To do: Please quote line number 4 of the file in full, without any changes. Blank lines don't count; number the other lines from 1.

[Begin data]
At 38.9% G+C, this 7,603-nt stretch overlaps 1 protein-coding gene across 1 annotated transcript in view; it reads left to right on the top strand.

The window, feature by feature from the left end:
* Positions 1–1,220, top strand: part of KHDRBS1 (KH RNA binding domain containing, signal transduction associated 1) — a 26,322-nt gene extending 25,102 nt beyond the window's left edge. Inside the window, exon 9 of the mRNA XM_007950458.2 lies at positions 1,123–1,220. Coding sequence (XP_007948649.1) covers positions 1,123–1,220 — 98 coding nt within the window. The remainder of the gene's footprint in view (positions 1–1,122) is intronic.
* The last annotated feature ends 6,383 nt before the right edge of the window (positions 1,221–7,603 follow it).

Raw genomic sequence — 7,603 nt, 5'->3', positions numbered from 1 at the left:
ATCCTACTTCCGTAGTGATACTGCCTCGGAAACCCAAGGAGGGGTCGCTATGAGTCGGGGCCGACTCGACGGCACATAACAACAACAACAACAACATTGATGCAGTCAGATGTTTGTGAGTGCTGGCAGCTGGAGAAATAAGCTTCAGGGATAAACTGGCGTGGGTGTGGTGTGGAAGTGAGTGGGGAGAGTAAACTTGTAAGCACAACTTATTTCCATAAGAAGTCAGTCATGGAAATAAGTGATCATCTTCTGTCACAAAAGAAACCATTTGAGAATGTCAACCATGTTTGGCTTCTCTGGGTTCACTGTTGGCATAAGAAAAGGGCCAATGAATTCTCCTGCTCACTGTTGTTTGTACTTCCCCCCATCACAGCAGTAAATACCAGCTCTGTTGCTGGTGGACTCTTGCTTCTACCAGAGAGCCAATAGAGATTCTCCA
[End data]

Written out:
* The last annotated feature ends 6,383 nt before the right edge of the window (positions 1,221–7,603 follow it).